(Author’s note: Incarcerated sources are kept confidential to protect their safety and privacy. Each prisoner is identified by a randomly chosen letter.)
“When Obama was President, there was still some people put in place to deal with” research and preparedness for pandemics, says a prisoner identified as “G,” who has been incarcerated in Alabama for nearly four straight decades.
“But when Trump was made President, he fired all them. So, that’s why [coronavirus] got a chance to spread like it did, because we didn’t have nobody to really stop it,” says G.
Interviewing with HTR in the beginning of April, G (currently in Ventress Prison) discusses living conditions and overcrowding, and the newly dangerous implications of these problems during the pandemic.
G observes that there are “more youngsters in prison now than when I first came,” referring mainly to prisoners in their 20’s and late teens. “When I first came down here, you didn’t have that many youngsters in prison.”
He notes that the rising number of young people in prison throughout his sentence has been part of a larger, consistent trend over the decades: a steadily increasing prison population overall, prisoners of all ages, pushing Ventess and many other prisons in Alabama and throughout the country well over their designed capacity.
G suspects that increased punishment for nonviolent drug offenses in the 1980’s and 90’s, continuing still, also explains the overcrowding of American and Alabama prisons, and the rise in the number of younger prisoners.
The prison population has “always been large” since G got to prison in the early 80’s, but it’s much larger now, “and it’s going to keep on getting larger as long as they don’t let nobody out,” he predicts.
“One of the biggest problems is that they’ve got a lot of older guys that [are] still in prison, and should’ve been let out of prison, and they won’t let them out, because of the public … They’re scared to let a lot of older guys out that’s been locked up a long time, because – I guess – people are scared they’ll mess up and come back. But – you know – you can’t tell a man how to live his life once he gets out,” says G.
“Again, like, a lot of these young guys – you know – they got three or four life sentences, and stuff like that. So, they’re going to be here for a while,” he notes. “So, why not let us old cats out? You know? Let us come on out there and live our life,” he asks.
“But,” he reiterates, “like I said, they’re trying to please the public, man. But see, the public needs to be more involved in what’s going inside the prison system, too. The public needs people like you, that’s already out there, to get more involved. Ya’ll need to put this stuff on Facebook, and let these folks know: Man, once the coronavirus – if that stuff comes through here, it’ll kill all of us. You know?” (Pause)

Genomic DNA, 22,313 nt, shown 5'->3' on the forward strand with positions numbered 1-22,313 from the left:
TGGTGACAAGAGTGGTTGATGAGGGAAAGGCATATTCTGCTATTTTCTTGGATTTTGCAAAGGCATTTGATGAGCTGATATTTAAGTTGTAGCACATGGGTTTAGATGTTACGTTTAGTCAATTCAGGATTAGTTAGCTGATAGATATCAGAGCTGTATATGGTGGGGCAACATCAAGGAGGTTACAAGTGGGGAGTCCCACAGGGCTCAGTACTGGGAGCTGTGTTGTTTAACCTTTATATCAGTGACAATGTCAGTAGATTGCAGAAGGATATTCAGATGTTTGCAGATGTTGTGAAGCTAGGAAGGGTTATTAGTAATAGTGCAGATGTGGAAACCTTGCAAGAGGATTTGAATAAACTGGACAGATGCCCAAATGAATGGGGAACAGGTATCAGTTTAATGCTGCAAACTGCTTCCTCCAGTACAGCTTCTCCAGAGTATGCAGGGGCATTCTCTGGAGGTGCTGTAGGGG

“What about us?” he asks. “You know what I’m saying? What about us? We deserve to get out, too. We deserve to be free.”
G elaborates on how coronavirus hitting the prison could impact him directly. “Like me, I’m a diabetic. I just found out,” he says.
“It’d come down on me as quick as, or quicker, than anybody,” he explains. “So, I’m just hoping I got a strong enough immune system to fight it off. But there’s diabetics, people with heart disease, high blood pressure, stuff like that. You know? You got a lot of inmates in here that need to be let out, man, because they ain’t going to be able to – their bodies ain’t going to be able to withstand it. A lot of these guys, man, are 70 years old, got canes and wheelchairs and stuff. They deserve to be let out, man.”
As of this writing in July, Alabama has not been releasing and has no clear plan to release Alabama Prisoners for reasons related to coronavirus, not even older people or people incarcerated on nonviolent charges.
“I done seen so many guys die in [prison] since I been locked up,” he says. “I’ve seen influenzas, cirrhosis of the liver, seen them die from heart attacks, seen them die from … just … all different kinds of things. Their health goes bad on them.”
G also notes a more psychological problem with the living conditions that he believes negatively impacts social dynamics in Ventress, both between prisoners and officers and prisoners and each other, which is that “these [prisoners] have got nothing to do. That’s really what’s, kind of, so messed up … You know? They … need more to do.”
He adds, for example, “They need some computers. They need a GED program, and other things these guys can do something with to work themselves back into society. You know what I’m saying?”
As of this discussion with G in April, for a long time before, and still as of this writing in July, most prisoners have “nothing [to do] throughout the day but sit around and watch TV. And that TV ain’t nothing, man, nothing but a big trick, a big joke.”
At the end of our April interview, G explains a little of his background, and broadly describes how he got to prison.
“I didn’t really have nobody to help me, man, didn’t have my momma with me, my folks, no guardian. You know? They railroaded me. They gave me a life-sentence, and I – just – like I say, I just didn’t have no help, man. I got convicted for something that I did not do, and … being young, and having no experience with the law, they railroaded me. So, I was 16 when I came to [State] prison … and didn’t have no help. So, they just did me like they wanted to do me: hold me in prison,” he says, where he remains in middle age.
“I don’t have no sisters or brothers. I’m an only child. So, I’ve just been, basically, still, just on my own, you know?”
In late March and early April, around the same time as the discussion with G, a prisoner identified as “Z” does multiple interviews with HTR and Alabama Political Reporter about various topics related to living conditions and overcrowding in Ventress, mainly in the context of coronavirus rapidly spreading through the country.